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To-do list stickiness is a common problem … First, one of the best pieces of advice I’ve heard about to-do lists is to be honest about how much you can get done within a given day.

Productivity expert Drake Baer is answering your work/productivity questions live right now. Ask your questions here

When you work an insane number of hours, you’re going to get fatigued—for your neurons can only handle so much effort until they get worn out.

What’s happening here? Psychologists call it decision fatigue: the phenomenon where the more decisions you make, the worse at deciding you get. It’s part of the reason why judges give harsher rulings late in the day and hiring managers prefer the people they interview in the morning. Additionally, if you’re tired, you’re more likely to make unethical decisions—which suck and are to be avoided.

The Many Reasons Long Hours Are Awful For You, Your Work, And Your Clients

  • Left: Joanna Coles, editor in chief of Cosmopolitan, takes time for analog tasks like reading the paper at her treadmill desk. “It mitigates the exercise panic that sets in around 4:30.”

  • Right: New Yorker writer Susan Orlean is a devotee of the treadmill desk. “I’m not sitting down at all any more to write.”

Some incredibly productive people have treadmill desks. Should you?

1) Your mind-set makes you smarter: Carol Dweck, the Stanford psychologist, has identified two mind-sets that shape, well, our minds. There’s the fixed mind-set, in which you think your thinking abilities can’t change. Then there’s the growth mind-set, in which your thinking abilities can be developed.

"These beliefs matter," Paul observes, "because they influence how we think about our own abilities, how we perceive the world around us, and how we act when faced with a challenge or with adversity."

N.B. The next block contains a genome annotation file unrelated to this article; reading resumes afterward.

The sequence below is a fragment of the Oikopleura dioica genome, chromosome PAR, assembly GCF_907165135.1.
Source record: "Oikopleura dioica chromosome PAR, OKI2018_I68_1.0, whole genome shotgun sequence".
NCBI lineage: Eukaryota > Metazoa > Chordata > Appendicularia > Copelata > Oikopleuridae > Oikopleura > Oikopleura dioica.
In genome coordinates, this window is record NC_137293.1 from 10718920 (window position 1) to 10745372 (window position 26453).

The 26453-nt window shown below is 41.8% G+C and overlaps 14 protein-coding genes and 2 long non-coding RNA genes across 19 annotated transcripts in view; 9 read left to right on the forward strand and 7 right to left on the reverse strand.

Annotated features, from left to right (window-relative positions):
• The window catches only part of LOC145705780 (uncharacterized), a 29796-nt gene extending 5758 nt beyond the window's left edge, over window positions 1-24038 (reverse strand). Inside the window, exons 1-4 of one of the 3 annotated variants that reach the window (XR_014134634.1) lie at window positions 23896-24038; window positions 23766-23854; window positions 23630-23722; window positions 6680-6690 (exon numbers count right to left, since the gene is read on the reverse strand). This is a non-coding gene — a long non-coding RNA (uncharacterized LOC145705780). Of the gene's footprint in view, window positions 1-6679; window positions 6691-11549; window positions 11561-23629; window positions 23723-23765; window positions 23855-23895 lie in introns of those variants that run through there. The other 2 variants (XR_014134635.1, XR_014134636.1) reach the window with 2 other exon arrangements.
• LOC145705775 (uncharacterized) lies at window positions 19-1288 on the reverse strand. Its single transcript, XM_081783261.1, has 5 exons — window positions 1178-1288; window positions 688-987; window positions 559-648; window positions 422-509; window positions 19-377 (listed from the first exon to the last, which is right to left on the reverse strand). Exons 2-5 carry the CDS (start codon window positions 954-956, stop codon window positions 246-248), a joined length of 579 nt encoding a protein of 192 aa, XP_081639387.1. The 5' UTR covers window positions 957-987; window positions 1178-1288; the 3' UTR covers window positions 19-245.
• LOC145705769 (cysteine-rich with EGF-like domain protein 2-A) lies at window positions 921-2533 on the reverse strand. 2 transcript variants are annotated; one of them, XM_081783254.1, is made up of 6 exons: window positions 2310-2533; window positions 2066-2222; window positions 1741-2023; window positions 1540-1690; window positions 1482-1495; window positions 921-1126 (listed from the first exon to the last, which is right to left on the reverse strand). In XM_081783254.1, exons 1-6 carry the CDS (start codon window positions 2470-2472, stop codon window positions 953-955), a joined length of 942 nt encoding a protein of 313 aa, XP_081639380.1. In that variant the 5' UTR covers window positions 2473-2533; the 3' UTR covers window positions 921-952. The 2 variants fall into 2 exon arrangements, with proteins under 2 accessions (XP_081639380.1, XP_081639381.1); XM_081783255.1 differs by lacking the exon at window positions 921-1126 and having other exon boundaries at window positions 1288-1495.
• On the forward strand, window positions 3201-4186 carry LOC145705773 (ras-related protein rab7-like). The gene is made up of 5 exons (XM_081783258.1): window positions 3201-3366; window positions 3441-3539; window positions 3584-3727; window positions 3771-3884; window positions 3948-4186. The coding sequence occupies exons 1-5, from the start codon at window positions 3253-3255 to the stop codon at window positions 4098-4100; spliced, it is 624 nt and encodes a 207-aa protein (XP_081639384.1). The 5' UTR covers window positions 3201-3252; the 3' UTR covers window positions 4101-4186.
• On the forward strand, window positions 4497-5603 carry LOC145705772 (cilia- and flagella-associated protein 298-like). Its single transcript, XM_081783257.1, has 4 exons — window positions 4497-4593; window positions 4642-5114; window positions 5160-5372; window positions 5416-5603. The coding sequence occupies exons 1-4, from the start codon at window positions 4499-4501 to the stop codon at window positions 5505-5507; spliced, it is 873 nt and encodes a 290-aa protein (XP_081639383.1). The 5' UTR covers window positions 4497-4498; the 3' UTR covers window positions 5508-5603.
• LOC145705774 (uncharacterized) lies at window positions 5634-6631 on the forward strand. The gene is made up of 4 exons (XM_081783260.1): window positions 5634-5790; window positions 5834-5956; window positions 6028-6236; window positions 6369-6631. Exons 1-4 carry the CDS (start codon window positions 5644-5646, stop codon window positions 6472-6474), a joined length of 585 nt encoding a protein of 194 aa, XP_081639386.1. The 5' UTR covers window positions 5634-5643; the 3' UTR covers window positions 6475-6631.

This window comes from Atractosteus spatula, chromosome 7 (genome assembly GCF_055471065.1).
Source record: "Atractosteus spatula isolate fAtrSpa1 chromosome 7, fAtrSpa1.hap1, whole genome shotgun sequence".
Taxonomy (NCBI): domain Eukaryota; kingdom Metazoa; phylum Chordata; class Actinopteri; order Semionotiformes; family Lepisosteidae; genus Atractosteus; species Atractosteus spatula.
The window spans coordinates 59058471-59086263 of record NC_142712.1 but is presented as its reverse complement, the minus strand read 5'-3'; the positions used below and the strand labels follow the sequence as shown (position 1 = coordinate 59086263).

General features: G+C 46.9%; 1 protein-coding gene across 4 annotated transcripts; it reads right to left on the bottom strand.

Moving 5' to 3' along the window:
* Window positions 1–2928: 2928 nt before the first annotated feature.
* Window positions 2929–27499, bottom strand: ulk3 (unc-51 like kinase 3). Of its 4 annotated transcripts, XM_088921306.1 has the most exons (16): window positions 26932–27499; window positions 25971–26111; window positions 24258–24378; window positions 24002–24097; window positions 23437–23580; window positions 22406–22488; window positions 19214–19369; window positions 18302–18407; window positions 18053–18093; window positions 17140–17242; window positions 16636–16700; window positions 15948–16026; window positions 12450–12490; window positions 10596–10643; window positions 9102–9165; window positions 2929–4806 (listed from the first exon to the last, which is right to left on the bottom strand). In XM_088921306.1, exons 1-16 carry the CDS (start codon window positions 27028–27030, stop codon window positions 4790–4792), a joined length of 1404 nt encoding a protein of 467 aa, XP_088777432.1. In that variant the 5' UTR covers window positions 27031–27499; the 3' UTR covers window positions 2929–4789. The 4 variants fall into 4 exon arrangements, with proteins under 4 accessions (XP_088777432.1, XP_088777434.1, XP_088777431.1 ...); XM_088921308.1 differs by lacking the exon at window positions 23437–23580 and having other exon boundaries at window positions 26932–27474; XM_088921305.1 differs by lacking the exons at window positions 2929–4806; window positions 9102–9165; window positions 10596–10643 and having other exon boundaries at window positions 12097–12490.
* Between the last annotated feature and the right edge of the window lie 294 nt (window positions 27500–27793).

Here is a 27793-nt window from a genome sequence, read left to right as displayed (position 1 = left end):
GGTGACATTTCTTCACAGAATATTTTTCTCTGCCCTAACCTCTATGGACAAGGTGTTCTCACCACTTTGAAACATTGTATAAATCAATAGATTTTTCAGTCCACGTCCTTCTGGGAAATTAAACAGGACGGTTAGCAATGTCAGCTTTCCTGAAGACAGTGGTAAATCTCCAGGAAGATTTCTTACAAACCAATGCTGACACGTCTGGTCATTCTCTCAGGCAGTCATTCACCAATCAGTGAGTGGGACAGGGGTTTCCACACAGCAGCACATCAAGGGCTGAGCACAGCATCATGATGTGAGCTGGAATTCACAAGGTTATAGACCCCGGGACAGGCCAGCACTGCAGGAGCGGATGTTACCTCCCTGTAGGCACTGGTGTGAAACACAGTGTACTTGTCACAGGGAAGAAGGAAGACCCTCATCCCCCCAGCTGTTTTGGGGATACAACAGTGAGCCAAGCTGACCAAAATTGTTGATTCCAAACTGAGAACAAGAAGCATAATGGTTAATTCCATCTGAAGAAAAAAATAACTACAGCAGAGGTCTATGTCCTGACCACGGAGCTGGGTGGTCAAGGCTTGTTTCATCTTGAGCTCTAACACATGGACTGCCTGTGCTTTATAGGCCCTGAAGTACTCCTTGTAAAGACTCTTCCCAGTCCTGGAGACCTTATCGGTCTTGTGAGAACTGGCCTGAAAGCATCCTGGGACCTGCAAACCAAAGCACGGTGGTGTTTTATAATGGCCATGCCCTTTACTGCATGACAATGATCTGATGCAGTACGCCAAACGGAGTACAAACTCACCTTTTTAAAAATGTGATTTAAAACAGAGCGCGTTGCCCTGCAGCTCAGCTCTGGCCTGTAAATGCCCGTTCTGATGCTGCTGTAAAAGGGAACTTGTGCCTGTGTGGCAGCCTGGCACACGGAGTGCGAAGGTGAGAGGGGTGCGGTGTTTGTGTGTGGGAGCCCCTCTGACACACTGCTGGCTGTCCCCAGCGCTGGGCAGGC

The question, then, is how to own our development—which is a matter of deliberate practice.

2) Your concentration makes you smarter: If we consider intelligence to be our ability to solve complex tasks, then we need to appreciate how to deal with complexity—namely, with sustained focus, since that’s the only way we can load difficult problems into our heads.

Keep reading

Perhaps you’ve heard: Sitting is the new smoking. For years, a growing body of research has shown sitting for extended periods of time, the way most of us do for50 to 70 percent of our lives, can cause a host of issues from lower back pain to diabetes to an increased risk of death.

The Stir Kinetic Desk automatically and strategically adjusts between sitting and standing positions based on data it collects about your habits over time. The Stir Kinetic Desk is simple to operate, because all of its controls are packed into a little built-in touchscreen on the desk’s bottom left-hand corner. After you initially store your preferred sitting and standing heights, double-tapping on the touchscreen will cause the desk to move up or down. 

We got to try one out at the office. Watch.

Fast Company’s executive editor, Noah Robischon, swapped desks with Tina Roth Eisenberg, the founder of Swissmiss design studio. He says the desk swap completely changed how he worked:

"During a catered lunch with the Studiomates, I polled the group to find out how many of them had worked in a more traditional office setting. Eight of the dozen people at the table had. None of them think they will ever go back. Offices, a couple of people agreed, were built to create barriers to new ideas and getting things done.

…The collaborative atmosphere energized me (the cold brew coffee helped, too). And it got me thinking about how to apply some of their techniques to my own office.”

More: How spending the day at someone else’s desk changed my work